59. omnitech

Posts: 1131; Member since: Sep 28, 2016

Because they are bigger with less screen real estate..duh.

15. Macready

Posts: 1830; Member since: Dec 08, 2014

Not to mention the fact that it allows to zoom for videos, removing all black bars.

33. Joshua9007

Posts: 94; Member since: Jun 08, 2012

So even if we're going with the theory that the 2:1 aspect ratio will catch on for content creators... why did samsung add the extra .5 to the hight? It might have been b/c it would've made it closer to the G6's 5.7 and they wanted to 1-up LG. Or possibly b/c when they still were considering the fingerprint sensor under the glass, it was going to have a dedicated area always on & they had already manufactured the displays. No matter what, I would've preferred at least to go no taller than the 18:9, as it looks that this will make reaching the top notification shade much harder & just adding extra pillar boxing with videos.

41. Mixkhata1

Posts: 162; Member since: Feb 26, 2017

And i'd rather have an infinity display with minimal bezels but in 16:9 format. Getting rid of the physical buttons is a good thing. However, having 18:9 does no one favors. I binge watch tv shows on the move and i really don't like letterboxing in vids.

61. omnitech

Posts: 1131; Member since: Sep 28, 2016

16:9 with no bezels would probably look like a Tyrion style midget. I am all for it though on say a GS8 mini. but I think both paths have their strengths. I personally like the idea of a 5.8 inch display in the form factor of a 4.7 inch phone. I honestly don't think you can do that with a 16:9 aspect ratio. Maybe a 5.5 inch display? Variety is always good.

43. chbanks512

Posts: 81; Member since: Mar 07, 2017

I simply could not agree more

2. talon95

Posts: 1007; Member since: Jul 31, 2012

People don't want a wider phone, so what they did is give them a taller screen that allows for more content in most cases without making it wider. You lose nothing compared to an S7e when watching video, but you gain 13% when browsing a web page, or using split screen. So if you really prefer bezel to having pixels being turned off, go ahead and get something else.

5. TechieXP1969

Posts: 14967; Member since: Sep 25, 2013

Its wider in landscape mode.

40. marorun

Posts: 5029; Member since: Mar 30, 2015

Yes tested both LG and S8 and when you look at a webpage in landscape everything is indeed bigger. got to scroll a bit more up and down but damn thats one thing i like of those new screen ratio.

57. ebilcake

Posts: 1231; Member since: Jul 16, 2016

Websites are not really optimised for widescreen displays, advertisers like them because they can fill all the empty space with advertisements. So all you're going to get is more adverts or a slightly zoomed in experience which isn't necessarily a good thing unless you have poor eye-sight.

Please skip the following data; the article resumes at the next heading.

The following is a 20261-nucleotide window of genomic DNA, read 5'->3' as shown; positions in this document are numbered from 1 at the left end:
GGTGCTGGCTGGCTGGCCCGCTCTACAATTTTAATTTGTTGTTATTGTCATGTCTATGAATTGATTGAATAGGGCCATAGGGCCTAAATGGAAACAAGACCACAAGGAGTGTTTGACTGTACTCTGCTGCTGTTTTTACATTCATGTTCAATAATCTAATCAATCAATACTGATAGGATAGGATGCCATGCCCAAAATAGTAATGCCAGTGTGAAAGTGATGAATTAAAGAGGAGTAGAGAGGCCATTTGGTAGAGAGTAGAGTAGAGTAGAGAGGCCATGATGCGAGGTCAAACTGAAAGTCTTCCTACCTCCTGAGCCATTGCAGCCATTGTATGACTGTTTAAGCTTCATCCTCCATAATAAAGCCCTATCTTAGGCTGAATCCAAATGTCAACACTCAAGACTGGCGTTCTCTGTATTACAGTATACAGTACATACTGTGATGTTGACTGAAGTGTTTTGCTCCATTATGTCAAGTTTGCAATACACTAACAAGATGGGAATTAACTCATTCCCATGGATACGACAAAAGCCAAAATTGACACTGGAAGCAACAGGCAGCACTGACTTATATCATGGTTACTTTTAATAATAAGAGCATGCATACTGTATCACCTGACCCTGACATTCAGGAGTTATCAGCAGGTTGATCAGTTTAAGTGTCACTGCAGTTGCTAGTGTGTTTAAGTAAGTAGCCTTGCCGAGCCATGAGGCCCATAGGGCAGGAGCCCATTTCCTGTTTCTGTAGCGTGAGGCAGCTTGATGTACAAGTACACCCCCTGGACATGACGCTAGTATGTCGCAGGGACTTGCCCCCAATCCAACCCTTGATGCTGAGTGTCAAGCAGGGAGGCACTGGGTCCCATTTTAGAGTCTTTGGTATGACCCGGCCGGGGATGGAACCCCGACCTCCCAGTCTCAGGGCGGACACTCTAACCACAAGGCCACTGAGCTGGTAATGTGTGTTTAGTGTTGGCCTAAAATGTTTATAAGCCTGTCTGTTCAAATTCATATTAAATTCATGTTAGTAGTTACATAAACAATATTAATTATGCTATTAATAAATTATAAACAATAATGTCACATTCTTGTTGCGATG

51. Stef23

Posts: 5; Member since: Mar 03, 2016

Taller phones also kill one handed use, so I don't see the point them neither. Also bezeless with proper aspect ratio IMO looks better:

65. Furkan

Posts: 552; Member since: Feb 25, 2017

S8 sold more than 20 millon so...

3. 23nikki1 unregistered

I don't see a point here. On other phones, this area will be filled with bezels which might be black. Had they released a 16:9 phones like mentioned above, people would have complained about wider phones which are hard to hold using a single hand. I've seen many reviews and honestly this is the first time I'm hearing something wrong about 18.5:9 aspect ratio. Even google put a word out to optimize applications for this aspect ratio. If apple decides to make the same move, I would be interested in hearing your thoughts.

20. Tech_fan

Posts: 94; Member since: Mar 28, 2017

this is IPhoneArena, dont ask these kind of questions!!!

42. ramnkc

Posts: 4; Member since: May 14, 2012

Exactly.... I read this article 2 times and I am not sure what this article for? Because I felt this is really misleading like arguing a rectangular and a square rectangular equality.

4. Arashmahmoodi25

Posts: 132; Member since: Apr 07, 2017

The thing is at the end we all want something useful, this screen​ size is not so useful for human hands. And its not so easy to use. I agree its a bit beautiful but that won't matter if its not good in hand. They didn't make a good choice I think. The thing is the designers of phones don't know s**t about designing. I admire apple for its design (not talking about os), the screen is more usable.

6. kerginaldo17 unregistered

The size has not increased practically anything (the usable area). Now you just know if the new format is good to handle, only using it.